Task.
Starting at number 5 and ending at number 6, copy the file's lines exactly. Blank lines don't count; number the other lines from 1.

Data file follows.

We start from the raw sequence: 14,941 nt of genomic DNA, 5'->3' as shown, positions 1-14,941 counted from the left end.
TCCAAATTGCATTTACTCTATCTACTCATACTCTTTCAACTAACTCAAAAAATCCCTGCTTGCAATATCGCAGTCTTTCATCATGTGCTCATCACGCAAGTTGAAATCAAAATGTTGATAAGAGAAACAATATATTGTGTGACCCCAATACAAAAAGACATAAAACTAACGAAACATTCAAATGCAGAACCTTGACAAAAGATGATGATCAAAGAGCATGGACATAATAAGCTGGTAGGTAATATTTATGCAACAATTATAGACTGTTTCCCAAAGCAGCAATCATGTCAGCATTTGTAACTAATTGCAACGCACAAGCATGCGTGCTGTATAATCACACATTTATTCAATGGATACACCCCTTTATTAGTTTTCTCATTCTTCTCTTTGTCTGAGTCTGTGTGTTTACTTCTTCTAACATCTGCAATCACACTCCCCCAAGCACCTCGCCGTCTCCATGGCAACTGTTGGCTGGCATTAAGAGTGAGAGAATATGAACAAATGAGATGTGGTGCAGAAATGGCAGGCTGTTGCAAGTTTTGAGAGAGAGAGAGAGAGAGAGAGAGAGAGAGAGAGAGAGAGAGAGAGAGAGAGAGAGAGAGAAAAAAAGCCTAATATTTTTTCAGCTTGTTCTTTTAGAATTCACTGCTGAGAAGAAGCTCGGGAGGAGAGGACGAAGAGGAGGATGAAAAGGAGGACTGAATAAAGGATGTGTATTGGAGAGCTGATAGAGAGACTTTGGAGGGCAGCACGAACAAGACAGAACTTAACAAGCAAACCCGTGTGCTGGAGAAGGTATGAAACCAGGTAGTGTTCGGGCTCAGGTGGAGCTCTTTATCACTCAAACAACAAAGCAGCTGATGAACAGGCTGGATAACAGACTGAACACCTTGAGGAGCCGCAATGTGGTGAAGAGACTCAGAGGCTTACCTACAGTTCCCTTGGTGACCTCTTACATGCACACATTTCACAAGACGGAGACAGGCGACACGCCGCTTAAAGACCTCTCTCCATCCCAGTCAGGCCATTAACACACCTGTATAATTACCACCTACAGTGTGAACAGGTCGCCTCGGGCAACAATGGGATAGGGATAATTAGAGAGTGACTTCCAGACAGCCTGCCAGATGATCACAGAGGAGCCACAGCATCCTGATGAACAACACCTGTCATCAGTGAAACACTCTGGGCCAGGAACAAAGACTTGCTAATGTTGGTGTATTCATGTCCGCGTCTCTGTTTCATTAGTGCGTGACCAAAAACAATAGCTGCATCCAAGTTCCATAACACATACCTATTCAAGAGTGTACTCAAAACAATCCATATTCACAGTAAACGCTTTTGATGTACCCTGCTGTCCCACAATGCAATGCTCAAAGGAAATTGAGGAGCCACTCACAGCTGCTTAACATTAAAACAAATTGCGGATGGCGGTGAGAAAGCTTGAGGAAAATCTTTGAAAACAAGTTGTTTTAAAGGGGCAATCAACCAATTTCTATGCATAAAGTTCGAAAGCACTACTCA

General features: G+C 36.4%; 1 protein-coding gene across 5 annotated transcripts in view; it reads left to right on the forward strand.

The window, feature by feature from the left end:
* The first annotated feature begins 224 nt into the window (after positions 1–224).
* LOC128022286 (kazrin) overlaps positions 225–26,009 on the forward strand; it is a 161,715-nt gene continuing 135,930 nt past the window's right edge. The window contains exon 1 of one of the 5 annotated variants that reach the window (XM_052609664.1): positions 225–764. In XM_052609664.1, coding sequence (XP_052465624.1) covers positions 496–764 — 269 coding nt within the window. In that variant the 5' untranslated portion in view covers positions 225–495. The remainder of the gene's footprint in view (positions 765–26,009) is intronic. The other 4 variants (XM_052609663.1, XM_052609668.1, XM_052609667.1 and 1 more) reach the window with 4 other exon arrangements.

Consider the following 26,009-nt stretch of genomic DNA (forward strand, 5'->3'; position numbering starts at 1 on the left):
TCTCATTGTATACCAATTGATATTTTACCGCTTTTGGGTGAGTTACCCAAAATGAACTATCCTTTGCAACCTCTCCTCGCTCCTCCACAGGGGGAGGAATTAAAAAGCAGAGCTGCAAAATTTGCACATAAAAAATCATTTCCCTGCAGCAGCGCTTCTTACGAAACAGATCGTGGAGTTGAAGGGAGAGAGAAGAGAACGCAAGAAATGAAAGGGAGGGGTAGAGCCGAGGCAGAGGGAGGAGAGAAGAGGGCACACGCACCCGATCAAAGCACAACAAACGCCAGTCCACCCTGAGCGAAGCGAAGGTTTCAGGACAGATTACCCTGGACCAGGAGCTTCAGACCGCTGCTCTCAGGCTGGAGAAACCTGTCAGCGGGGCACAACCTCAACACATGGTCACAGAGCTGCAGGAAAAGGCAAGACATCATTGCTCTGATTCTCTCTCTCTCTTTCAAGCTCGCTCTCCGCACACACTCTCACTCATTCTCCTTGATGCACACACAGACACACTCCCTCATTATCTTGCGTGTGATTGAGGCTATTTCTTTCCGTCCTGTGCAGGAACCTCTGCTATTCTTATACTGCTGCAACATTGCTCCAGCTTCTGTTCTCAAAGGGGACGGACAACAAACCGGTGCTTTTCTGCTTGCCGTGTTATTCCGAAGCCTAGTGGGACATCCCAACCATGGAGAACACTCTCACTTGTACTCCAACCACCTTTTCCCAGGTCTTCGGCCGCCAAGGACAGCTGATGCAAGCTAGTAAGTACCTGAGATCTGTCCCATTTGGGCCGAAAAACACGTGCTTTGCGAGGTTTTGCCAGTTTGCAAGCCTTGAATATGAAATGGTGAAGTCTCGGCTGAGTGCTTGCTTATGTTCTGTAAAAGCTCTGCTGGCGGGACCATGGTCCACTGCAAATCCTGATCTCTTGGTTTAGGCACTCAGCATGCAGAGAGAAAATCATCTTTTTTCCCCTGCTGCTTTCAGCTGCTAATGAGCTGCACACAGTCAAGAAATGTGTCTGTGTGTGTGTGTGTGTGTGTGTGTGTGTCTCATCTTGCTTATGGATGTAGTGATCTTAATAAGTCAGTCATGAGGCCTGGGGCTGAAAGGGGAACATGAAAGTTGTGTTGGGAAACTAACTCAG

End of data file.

* The first annotated feature begins 224 nt into the window (after positions 1–224).
* LOC128022286 (kazrin) overlaps positions 225–26,009 on the forward strand; it is a 161,715-nt gene continuing 135,930 nt past the window's right edge. The window contains exon 1 of one of the 5 annotated variants that reach the window (XM_052609664.1): positions 225–764. In XM_052609664.1, coding sequence (XP_052465624.1) covers positions 496–764 — 269 coding nt within the window. In that variant the 5' untranslated portion in view covers positions 225–495. The remainder of the gene's footprint in view (positions 765–26,009) is intronic. The other 4 variants (XM_052609663.1, XM_052609668.1, XM_052609667.1 and 1 more) reach the window with 4 other exon arrangements.